Christian communities are being decimated in their traditional homelands across the Middle East. Subjected to persecution, rape and crucifixion by Islamic State terrorists, Church and state must step in to help before they are wiped out, according to George Carey.
Writing in the Sunday Express, the former principal leader of the Church of England, the symbolic head of the worldwide Anglican Communion, revealed that news programmes are full of place names describing modern-day violence – Nazareth, Bethlehem, Jerusalem, Egypt and Damascus. He wrote that Middle East Christians are in despair:
‘The Christians of Syria, Iraq, Lebanon, Jordan, Palestine and Israel, though small in number, have taken some pride in their historic precedence in worldwide Christianity. They were the original churches before missionaries reached northern Europe. But they were conquered in the early Middle Ages by Muhammad and his armies, and Christians and Jewish people suffered discrimination and insecurity.
‘There are signs that this is the decade in which Christianity will be finally wiped out by emigration driven by persecution. The region will be poorer for their loss. In 1900 Christians made up 20% of the population of the Middle East. Now the figure is less than 5% In 1915 hundreds of thousands of Christians were murdered in the Armenian genocide by the Ottomans.’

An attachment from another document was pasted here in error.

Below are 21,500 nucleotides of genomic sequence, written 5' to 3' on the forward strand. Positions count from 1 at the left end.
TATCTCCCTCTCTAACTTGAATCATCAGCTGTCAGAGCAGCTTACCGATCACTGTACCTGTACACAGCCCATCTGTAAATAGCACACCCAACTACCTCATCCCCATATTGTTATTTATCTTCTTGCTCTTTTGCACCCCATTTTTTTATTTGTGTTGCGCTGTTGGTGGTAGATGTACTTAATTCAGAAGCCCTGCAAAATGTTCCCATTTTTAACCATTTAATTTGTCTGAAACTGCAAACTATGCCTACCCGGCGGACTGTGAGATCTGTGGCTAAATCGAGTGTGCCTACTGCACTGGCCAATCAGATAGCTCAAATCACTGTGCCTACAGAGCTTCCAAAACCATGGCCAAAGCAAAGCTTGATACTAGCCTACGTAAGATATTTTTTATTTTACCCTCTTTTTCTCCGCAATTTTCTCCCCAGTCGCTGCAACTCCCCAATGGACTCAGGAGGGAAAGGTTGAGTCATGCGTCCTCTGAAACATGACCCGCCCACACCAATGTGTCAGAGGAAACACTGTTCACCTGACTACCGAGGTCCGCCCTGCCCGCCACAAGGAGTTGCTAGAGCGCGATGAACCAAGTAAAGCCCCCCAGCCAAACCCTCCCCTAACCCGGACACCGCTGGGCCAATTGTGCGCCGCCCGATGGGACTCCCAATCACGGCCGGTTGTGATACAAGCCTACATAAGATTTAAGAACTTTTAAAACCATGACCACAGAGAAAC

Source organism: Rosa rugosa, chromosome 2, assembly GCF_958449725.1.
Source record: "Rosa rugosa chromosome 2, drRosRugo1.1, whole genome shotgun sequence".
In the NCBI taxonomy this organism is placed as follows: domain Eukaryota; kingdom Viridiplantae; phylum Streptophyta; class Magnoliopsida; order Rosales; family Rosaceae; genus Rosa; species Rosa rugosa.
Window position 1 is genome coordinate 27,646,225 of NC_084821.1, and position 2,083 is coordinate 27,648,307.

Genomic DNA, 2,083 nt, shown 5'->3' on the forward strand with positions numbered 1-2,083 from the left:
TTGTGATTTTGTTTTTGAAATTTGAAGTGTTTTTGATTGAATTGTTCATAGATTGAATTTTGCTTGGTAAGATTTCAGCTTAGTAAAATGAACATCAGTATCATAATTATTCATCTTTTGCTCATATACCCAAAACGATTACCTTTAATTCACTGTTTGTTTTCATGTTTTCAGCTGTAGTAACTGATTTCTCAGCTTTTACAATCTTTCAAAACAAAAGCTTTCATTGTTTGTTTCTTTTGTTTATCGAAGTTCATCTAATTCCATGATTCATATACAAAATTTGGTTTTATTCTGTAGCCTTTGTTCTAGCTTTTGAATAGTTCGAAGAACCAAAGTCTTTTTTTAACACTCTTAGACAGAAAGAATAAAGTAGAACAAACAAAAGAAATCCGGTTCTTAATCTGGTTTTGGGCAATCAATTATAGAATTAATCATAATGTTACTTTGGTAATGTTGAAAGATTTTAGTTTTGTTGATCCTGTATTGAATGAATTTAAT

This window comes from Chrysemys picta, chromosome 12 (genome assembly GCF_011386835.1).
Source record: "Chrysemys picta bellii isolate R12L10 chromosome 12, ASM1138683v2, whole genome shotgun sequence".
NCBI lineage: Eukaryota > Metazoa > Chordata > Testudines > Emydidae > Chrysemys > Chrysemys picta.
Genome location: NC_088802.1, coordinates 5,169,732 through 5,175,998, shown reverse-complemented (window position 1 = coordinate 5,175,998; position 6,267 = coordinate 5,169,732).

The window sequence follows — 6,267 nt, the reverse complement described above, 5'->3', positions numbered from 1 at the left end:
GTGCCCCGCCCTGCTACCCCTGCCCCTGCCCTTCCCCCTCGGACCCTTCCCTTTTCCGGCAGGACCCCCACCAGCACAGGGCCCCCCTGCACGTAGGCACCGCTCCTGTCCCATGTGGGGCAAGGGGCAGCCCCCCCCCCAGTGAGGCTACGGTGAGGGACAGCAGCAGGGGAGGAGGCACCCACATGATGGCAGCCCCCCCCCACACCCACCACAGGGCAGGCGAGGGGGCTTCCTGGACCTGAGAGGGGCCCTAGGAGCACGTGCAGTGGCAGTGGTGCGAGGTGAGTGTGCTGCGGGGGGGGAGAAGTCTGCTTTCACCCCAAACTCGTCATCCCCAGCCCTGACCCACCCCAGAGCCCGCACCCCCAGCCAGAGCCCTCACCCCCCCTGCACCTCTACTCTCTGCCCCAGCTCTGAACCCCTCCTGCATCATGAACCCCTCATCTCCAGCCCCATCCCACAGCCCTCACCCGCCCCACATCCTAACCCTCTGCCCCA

Mr Carey went on to lament the lack of action ‘ from the hierarchies of any of the Western churches’. He called on Prime Minister David Cameron to step in after asking: ‘So surely the British government is doing something to help? Sadly not.’ Mr Carey wrote:
‘Prime Minister David Cameron has met his pledge to bring 1,000 Syrians from the UN camps before Christmas but in spite of repeated inquiries by journalists and others there is no information on whether any of these refugees include Christians or other oppressed minorities.
‘Surely, the most vulnerable refugees, the target group the Government is seeking to help, must include some of those who have been targeted for rape, torture, beheadings and enslavement by the jihadists?’
Mr Carey said the UK Government policy of taking refugees from the camps misses these minorities because they are `just too frightened to go into them`. He concluded:
‘If the British Government is to help minority communities it must find a way of including minorities from outside the camps. This will mean working with churches and Christian charities to identify and help vulnerable Christian communities.’
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